Cracked Across

We recently heard from 156, which is the Cuban-American fellow Adel Souto, on his solo album An Accidental Exorcism – an intoxicating blend of horror movie soundtracks with old-school industrial noise. Adel personally sent us this album from his current home in Florida, along with a split tape he made with Knurl on the Humanhood Recordings label.

His side here is called ‘The Collapse of it All (Parts I-III)’ – and while I’m not familiar with the totality of 156’s work, this seems to represent another side of his endeavours. Very focussed electronic drone leads gradually into a section with much rhythmic drumming, which Souto describes as “tribal”, under the conviction that his music has an appeal to modern urban shamanistic-types. (His earlier records were made using human bones as a sound source, a fact which I don’t wish to investigate further.) I like the concentration in the music, the way it doesn’t diverge from its chosen pathway which it explores with grim determination, as if advancing down a darkened tunnel. 156 arrives at a very uncluttered and direct form of mesmeric noise, but that isn’t meant to suggest it’s particularly enjoyable; there’s a very dark and disquieting atmosphere at work here. Happy to throw out his own comparisons for the benefit of reviewers, Souto claims affinities with Coil and Skullflower for parts of ‘The Collapse of it All’. I get the Skullflower reference – they too favoured an incendiary noise that chokes the listener with fire and smoke, but can’t really detect the Coil strains here, unless he’s thinking of the intense wine-fuelled drones of Time Machines.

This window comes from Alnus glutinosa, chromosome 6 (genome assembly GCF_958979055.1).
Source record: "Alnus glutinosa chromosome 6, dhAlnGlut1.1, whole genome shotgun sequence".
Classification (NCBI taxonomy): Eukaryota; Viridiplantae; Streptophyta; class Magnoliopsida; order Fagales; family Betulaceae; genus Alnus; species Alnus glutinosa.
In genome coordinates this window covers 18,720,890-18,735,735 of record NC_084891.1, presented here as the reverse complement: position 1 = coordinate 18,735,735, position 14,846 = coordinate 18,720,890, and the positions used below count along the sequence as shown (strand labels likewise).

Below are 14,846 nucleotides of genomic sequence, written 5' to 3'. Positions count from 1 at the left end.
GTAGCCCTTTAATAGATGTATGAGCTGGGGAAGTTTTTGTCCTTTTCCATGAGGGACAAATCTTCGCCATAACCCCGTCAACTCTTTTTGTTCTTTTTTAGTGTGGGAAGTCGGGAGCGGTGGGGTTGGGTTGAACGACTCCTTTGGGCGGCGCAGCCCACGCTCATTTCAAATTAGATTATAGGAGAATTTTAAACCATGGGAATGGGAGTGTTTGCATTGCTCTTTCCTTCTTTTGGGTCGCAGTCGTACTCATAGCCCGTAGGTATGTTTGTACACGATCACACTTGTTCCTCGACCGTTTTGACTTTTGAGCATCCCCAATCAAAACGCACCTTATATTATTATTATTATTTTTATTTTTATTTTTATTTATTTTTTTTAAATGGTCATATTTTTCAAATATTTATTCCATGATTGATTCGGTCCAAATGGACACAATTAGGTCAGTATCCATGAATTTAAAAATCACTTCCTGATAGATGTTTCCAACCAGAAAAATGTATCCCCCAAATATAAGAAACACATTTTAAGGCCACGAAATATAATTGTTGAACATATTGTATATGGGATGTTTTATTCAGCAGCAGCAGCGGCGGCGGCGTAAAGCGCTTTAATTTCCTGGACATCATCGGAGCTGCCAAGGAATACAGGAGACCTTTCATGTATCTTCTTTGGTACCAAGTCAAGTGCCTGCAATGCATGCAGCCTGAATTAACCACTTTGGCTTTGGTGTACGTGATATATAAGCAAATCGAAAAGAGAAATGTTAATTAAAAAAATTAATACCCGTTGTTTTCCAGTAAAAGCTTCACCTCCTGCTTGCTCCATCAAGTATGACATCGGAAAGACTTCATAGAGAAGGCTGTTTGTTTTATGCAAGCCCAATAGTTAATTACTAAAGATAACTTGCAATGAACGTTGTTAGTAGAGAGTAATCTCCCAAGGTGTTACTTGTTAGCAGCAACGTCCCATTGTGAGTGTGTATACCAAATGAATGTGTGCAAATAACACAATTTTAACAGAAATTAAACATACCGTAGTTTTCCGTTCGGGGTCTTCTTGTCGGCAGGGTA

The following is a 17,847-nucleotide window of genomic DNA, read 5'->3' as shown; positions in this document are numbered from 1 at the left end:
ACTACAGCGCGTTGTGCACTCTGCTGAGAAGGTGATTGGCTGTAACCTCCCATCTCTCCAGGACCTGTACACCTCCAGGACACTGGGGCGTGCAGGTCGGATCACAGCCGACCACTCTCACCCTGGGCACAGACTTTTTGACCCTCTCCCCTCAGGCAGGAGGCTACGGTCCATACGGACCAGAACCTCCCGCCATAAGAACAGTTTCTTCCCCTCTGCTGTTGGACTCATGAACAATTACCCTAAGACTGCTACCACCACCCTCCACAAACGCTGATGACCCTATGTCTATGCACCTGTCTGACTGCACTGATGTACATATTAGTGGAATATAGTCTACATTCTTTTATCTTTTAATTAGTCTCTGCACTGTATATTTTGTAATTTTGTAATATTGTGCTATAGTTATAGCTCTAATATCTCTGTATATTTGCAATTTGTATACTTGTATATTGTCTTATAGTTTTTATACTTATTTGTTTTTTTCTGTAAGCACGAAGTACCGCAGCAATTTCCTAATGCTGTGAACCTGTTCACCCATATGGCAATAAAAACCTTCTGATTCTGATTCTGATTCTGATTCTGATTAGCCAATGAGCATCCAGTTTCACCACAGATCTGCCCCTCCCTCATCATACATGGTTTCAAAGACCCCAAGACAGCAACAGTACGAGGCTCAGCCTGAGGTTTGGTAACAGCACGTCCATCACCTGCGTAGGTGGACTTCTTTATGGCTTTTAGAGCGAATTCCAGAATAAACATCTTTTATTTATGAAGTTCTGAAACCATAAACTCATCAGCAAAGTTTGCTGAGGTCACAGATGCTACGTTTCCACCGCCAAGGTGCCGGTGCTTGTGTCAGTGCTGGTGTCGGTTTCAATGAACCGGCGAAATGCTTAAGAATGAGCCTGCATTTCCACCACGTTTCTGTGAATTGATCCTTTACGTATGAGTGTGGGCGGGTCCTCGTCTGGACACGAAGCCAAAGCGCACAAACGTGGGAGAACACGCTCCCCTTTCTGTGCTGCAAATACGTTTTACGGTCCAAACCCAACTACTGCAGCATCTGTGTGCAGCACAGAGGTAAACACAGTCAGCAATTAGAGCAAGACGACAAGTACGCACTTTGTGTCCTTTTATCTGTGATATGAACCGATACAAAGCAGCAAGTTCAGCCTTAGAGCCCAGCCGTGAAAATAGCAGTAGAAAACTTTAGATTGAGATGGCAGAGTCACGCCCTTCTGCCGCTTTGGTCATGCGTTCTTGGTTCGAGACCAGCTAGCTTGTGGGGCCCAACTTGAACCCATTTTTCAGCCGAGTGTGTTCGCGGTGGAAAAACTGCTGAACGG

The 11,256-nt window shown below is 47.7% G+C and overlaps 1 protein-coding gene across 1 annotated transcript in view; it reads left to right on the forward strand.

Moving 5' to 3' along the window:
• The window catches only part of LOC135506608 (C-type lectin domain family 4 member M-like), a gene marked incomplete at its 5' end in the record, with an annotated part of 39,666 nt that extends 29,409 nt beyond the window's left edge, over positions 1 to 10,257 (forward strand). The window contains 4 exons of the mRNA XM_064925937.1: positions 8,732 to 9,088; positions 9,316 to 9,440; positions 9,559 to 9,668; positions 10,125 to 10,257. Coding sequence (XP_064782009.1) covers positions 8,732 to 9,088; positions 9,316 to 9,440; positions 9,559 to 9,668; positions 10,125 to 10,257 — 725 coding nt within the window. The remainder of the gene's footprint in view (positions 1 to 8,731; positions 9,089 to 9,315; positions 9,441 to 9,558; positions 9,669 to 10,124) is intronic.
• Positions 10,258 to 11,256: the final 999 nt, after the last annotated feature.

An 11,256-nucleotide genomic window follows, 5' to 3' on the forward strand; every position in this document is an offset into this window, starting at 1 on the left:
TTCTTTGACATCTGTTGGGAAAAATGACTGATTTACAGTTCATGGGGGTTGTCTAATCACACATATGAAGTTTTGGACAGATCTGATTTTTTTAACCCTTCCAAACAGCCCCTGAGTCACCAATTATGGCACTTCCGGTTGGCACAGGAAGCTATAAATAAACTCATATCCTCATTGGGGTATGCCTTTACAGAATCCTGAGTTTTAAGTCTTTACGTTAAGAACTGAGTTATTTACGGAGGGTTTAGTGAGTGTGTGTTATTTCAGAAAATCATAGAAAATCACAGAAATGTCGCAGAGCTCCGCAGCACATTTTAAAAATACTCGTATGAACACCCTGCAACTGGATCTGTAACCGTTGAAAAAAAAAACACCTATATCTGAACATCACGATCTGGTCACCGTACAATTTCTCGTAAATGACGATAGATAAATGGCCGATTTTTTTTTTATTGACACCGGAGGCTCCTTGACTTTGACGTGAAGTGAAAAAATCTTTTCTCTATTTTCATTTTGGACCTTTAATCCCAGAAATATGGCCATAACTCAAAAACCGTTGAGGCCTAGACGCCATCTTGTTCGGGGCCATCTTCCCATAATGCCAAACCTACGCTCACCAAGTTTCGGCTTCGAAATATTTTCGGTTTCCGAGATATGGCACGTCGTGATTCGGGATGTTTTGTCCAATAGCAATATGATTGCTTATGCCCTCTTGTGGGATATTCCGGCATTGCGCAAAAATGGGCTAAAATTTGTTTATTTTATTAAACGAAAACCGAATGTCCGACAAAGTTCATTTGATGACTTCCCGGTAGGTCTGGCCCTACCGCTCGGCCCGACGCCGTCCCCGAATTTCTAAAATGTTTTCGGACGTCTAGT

Flip the tape to hear 19:46 of ‘Retalophase’ by the Canadian noise blaster Knurl, who’s been active since the mid-1990s. Knurl is exceptionally prolific and favours album titles that are hard-hitting and pithy, along with equally punchy artworks; it might also be correct to designate him as “old school” noise, as he pitches right in with a thundering harsh-noise wall, equal parts shrieking metal and buffeting-tornado blasts. The comparisons for Knurl, invoked by 156, are Ramleh and Sutcliffe Jugend, both acts which I have largely tried to avoid on account of their extreme misanthropy and nihilism, but at least Knurl, unlike those, doesn’t seem preoccupied with wallowing in taboo subject matter. I’d imagine it’s possible to find a way into this remorseless electronic howl, as I detect one or two moments where the roadway isn’t completely choked off with barbed wire and steel thorns, and a man might stand a chance of walking through unscathed. No escaping the violence of it all, though; at least 156, on his side, does allow the possibility of contemplation and human feelings, considerations which are swept aside in the Knurl onslaught of flying concrete and broken glass. From 9th November 2020.

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